A group campaigning against obesity in the United States predicts that by 2030 more than half the people in 39 states will be obese — not merely overweight, but obese.
The state of Mississippi is expected to retain its crown as the fattest state in the nation for at least two more decades. The report predicts 67 per cent of that state’s adults will be obese by 2030; that would be an astounding increase from Mississippi’s current 35 per cent obesity rate.
The new projections were released Tuesday by Trust for America’s Health and the Robert Wood Johnson Foundation. The two organisations regularly report on obesity to raise awareness, and they rely on government figures.
But in this case, their dismal forecast goes beyond the 42 per cent national obesity level that federal health officials project by 2030.
About two-thirds of Americans are overweight now. That includes those who are obese, a group that accounts for about 36 per cent. Obesity rates have been holding steady in recent years.
The Cayman Islands is also faced with unhealthy lifestyles and overweight residents.
Dr. Diane Hislop-Chestnut said recently that the obesity rates of children, especially very young children, in Cayman were of major concern.
Last year, of the 533 children who entered primary school for the first time, nearly 30 per cent were overweight or obese. The school entry screenings showed that 13.7 per cent of the children aged between 3 and 6 – although the
majority were 4 years old – were obese and 88 pupils, or 15.9 per cent, were overweight. The statistics on this year’s new school enrolments are being collated.
Also, last year, among children ages 10 to 13, 35.4 per cent were classified as overweight or obese.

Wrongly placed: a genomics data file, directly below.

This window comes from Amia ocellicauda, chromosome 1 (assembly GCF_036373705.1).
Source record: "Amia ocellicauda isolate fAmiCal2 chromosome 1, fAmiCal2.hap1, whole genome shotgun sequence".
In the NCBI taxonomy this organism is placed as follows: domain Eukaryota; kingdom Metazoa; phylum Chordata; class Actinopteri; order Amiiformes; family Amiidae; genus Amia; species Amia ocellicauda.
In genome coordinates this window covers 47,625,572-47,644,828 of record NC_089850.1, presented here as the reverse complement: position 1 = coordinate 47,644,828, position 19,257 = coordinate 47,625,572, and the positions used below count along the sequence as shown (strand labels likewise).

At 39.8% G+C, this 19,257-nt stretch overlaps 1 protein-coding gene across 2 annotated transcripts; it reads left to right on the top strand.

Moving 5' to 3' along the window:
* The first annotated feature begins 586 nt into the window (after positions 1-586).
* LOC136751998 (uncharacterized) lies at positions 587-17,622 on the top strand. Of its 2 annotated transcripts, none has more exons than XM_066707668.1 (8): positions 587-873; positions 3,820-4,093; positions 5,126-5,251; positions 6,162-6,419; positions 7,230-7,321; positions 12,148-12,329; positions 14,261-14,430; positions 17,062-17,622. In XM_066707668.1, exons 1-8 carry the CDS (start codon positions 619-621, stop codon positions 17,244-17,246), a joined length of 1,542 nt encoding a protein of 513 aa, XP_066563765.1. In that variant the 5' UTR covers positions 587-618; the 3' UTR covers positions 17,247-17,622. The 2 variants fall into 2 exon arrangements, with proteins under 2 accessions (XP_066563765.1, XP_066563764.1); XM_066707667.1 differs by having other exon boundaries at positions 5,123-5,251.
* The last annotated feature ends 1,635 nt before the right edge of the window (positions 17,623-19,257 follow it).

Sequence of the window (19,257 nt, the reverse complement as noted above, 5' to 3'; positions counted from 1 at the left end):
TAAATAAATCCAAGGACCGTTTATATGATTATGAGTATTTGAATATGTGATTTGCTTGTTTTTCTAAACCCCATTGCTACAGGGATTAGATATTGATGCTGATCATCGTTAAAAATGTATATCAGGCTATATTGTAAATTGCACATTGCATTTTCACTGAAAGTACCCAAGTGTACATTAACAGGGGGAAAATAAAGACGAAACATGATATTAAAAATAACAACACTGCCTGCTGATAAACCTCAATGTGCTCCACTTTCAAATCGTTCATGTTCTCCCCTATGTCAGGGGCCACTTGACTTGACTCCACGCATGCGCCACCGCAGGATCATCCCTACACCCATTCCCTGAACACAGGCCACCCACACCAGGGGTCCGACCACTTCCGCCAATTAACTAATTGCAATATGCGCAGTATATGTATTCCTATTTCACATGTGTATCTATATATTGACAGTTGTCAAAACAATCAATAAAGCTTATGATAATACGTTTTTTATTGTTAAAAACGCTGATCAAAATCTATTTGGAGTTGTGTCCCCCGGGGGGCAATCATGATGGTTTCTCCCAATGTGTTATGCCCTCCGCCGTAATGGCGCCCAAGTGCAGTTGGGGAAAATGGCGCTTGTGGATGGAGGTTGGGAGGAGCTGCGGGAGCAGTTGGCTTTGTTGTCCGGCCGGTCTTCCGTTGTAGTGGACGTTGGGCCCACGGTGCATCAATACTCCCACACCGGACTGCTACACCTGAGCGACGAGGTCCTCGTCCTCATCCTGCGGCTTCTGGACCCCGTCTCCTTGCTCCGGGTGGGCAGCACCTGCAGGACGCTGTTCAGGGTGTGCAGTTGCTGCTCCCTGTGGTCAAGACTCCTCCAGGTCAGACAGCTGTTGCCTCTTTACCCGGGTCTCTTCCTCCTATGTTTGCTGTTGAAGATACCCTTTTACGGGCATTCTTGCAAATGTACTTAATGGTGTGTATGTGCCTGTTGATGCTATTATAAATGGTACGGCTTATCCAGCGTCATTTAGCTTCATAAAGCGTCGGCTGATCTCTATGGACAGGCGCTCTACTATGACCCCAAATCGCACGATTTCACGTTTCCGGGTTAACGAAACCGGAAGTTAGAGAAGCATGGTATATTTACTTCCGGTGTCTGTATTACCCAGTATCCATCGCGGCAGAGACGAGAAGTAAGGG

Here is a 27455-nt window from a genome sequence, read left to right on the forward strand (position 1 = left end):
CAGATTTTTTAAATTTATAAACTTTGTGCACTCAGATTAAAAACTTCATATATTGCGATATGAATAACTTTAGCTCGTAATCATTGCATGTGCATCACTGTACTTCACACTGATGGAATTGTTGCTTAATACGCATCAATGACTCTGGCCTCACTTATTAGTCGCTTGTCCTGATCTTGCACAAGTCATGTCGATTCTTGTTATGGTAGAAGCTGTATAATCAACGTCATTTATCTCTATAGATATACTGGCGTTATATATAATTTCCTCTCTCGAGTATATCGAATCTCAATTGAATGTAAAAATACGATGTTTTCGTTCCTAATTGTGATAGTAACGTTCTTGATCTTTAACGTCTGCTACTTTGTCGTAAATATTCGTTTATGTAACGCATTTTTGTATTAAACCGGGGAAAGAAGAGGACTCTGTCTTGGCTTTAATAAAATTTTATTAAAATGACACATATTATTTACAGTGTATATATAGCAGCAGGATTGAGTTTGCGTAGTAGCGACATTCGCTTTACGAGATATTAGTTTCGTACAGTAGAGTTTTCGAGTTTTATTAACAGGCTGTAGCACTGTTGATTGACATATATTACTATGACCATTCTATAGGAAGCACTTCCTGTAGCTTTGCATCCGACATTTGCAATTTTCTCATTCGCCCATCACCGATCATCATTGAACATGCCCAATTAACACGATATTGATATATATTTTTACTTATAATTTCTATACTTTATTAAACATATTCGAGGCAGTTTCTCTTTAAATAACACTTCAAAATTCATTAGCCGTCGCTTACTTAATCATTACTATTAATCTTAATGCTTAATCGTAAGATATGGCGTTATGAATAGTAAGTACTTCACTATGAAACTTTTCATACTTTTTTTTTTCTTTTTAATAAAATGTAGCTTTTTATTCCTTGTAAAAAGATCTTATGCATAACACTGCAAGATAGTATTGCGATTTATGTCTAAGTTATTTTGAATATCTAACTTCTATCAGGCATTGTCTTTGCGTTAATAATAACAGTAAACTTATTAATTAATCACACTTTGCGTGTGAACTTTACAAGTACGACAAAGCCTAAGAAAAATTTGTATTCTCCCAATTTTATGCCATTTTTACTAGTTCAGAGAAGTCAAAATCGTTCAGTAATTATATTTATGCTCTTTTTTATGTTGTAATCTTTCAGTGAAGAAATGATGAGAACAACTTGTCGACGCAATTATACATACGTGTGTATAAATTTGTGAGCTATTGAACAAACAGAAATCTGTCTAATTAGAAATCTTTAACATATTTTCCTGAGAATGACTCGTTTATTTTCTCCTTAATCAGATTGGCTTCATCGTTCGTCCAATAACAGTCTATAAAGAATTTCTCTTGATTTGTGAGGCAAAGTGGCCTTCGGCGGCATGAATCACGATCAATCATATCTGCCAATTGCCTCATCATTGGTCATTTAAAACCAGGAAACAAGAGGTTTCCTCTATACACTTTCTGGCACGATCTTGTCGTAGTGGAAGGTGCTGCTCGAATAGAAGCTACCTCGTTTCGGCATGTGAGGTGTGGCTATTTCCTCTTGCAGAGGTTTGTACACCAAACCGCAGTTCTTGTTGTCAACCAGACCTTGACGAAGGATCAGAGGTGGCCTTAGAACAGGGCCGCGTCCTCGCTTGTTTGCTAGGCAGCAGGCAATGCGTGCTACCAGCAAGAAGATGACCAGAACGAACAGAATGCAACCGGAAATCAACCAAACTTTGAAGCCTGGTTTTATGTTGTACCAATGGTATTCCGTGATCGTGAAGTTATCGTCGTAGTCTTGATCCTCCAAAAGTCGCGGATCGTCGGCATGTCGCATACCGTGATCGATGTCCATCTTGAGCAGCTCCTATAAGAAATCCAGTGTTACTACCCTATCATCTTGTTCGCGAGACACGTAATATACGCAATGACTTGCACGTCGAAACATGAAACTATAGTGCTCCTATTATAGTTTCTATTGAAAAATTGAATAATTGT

“This is something we have to work together as a community to change,” said Dr. Hislop-Chestnut.
Trust for America’s Health officials said their projections are based in part on state-by-state surveys by the Centers for Disease Control and Prevention from 1999 through 2010. Those numbers come from what residents say are their height and weight when asked by interviewers over the phone. People aren’t always so accurate about that.
The researchers then looked at other national data in which residents were actually weighed and measured and they made adjustments for how much people in each state might fudge the truth about their weight. They also tried to apply recent trends in obesity rates, along with other factors, to make the predictions.
Officials with Trust for America’s Health said they believe their projections are reasonable.
But their outlook suggests that even in the thinnest state — Colorado, where about one-fifth of residents are obese — 45 per cent are predicted to be obese by 2030. That means that every state would have an obesity rate higher than 44 per cent.
Perhaps more surprising — Delaware is expected to have obesity levels nearly as high as Mississippi. Delaware currently is in the middle of the pack when it comes to self-reported obesity rates.
The report didn’t detail why some states’ rates were expected to jump more than others. It also didn’t calculate an average adult obesity rate for the entire nation in 2030, as the CDC did a few months ago when it predicted 42 per cent overall. But a researcher who worked on the Trust for America’s Health study acknowledged that report’s numbers point toward a figure close to 50 percent.
CDC officials declined to comment on the new report.
Whichever estimates you trust most, it’s clear that the nation’s weight problem is going to continue, escalating the number of cases of diabetes, heart disease and stroke, said Jeff Levi, executive director of Trust for America’s Health.
By 2030, medical costs from treating obesity-related diseases are likely to increase by $48 billion, to $66 billion per year, his report said.
The focus of so much of the ongoing debate about health care is over controlling costs, Levi said. “... We can only achieve it by addressing obesity. Otherwise, we’re just tinkering around the margins.”